Ask Tyler Stout Anything… The Interview

Tyler Image Qs
Last week we announced that we had lined up an interview with one of the world’s hottest poster artists, Tyler Stout and we wanted you questions. After collating some of the best and throwing in a few of our own, one of the busiest guys in the industry gave up a chunk of his day to answer a whole host of questions. So read on to see what Tyler thinks of copycat artists, the challenges of being left handed and his thoughts on Ryan Goslings toothpick…



DW: You got into designing posters through doing stuff for bands, while you were still in high school, did that give you a buzz to see your work out there in the real world for the first time?

TS: Yeah, probably so. I like looking at posters on telephone poles or bulletin boards, so the idea of having some of my stuff there was appealing. I think the main reason I got into it was the problem solving aspect, a band needs to promote a show in a way that is eyecatching, and while I can’t play a musical instrument, I was capable of designing band flyers.

DW: Many actors claim they cant watch their own movies, is that how you feel about your own poster work?

TS: It takes a long while for me to look at it and appreciate it. I go through a bunch of phases with my work, happy with it then not liking it then back to happy with it. and that continues to change over time.

DW: In other interviews you have mentioned that your friend Rob Jones hooked you up with Alamo right at the beginning, so youve been a part of the Mondo poster revolution from the very start and seen it blow up into this massive phenomenon. Do you think the popularity of collectable limited edition movie posters is sustainable or is this more of a trend that will peak and then maybe die down over time?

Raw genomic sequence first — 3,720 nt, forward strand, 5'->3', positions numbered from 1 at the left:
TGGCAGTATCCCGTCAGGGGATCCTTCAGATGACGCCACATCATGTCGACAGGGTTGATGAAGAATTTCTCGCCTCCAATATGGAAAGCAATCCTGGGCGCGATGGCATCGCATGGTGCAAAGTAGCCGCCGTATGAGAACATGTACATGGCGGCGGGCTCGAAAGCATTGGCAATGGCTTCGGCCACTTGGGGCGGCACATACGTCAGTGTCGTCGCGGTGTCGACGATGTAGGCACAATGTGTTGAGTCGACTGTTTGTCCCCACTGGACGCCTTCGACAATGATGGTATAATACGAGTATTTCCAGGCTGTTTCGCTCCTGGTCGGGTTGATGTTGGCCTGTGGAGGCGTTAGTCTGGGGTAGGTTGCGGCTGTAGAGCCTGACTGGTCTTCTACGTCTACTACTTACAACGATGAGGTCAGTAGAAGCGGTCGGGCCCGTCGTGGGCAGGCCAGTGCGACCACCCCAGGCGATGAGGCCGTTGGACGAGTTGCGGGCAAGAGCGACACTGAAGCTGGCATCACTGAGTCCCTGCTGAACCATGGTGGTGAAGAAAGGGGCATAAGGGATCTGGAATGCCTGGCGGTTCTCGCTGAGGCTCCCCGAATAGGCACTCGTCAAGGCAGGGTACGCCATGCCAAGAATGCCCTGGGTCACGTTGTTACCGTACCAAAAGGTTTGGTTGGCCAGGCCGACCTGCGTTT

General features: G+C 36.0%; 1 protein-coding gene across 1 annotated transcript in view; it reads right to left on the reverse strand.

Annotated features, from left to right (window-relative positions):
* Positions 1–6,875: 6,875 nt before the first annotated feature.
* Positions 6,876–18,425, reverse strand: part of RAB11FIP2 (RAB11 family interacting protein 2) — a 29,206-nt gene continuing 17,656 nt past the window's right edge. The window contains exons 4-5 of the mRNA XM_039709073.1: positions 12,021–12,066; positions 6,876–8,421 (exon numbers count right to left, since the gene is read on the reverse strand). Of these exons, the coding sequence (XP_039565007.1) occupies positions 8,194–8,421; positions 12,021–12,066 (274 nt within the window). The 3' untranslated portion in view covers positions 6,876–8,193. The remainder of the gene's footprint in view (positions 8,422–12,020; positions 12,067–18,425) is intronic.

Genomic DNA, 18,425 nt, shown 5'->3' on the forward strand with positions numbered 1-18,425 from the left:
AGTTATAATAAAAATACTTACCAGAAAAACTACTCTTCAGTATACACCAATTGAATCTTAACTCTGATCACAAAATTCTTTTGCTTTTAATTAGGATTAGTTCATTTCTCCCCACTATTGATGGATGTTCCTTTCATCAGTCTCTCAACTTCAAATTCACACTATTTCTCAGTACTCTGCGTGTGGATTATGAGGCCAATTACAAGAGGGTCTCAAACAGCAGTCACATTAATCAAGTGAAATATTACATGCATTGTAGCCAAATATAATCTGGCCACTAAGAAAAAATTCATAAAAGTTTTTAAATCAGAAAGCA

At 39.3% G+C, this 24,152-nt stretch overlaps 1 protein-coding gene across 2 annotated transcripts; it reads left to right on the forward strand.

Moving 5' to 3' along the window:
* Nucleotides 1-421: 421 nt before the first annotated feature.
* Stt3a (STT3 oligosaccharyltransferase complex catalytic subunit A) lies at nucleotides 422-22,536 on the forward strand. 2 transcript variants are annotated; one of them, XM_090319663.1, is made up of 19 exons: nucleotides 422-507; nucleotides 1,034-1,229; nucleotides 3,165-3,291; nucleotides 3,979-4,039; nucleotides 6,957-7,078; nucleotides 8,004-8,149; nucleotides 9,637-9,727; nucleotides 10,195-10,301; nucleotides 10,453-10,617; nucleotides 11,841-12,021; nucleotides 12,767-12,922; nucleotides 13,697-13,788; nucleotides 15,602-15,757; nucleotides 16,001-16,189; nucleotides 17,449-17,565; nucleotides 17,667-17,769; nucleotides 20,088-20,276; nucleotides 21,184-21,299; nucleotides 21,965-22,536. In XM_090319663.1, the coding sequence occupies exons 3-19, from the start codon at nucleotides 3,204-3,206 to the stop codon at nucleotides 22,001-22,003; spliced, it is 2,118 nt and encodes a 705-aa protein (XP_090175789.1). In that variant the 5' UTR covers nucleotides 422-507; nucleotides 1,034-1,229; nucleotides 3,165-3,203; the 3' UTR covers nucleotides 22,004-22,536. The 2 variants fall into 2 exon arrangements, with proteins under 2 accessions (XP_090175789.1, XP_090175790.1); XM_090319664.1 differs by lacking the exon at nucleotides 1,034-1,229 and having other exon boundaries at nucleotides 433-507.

TS: I’ve always assumed it will die down. i’m not buying a mansion or anything, i try to save my money for the days ahead when work is more scarce. as with anything, time will tell, so i just take it project by project.

DW: Your artwork has gotten a surge in popularity in the past few years due to your posters details, color palette and use of hard contrast…since then some copycat artists have followed your direction. How do you feel, flattered, or frustrated?

TS: Well, it probably says something about my style if its easily imitated. It probably says i don’t have much style at all. ha.

DW: I often spot new things every time I take a look at your work, its so crammed full of detail which is one of the major reasons I love your posters. When I design my own posters I find the hardest part of the process is getting happy with the layout, do you also struggle with that initial step?

TS: Its very difficult, the layout is the key to the whole piece, projects rise and fall on the ability or inabilty to settle on a basic structure. Kinda like building a house, you have to have solid plans. I have done posters where I had no final idea in mind, and its much harder, much more wasted effort, things redone, things left unused.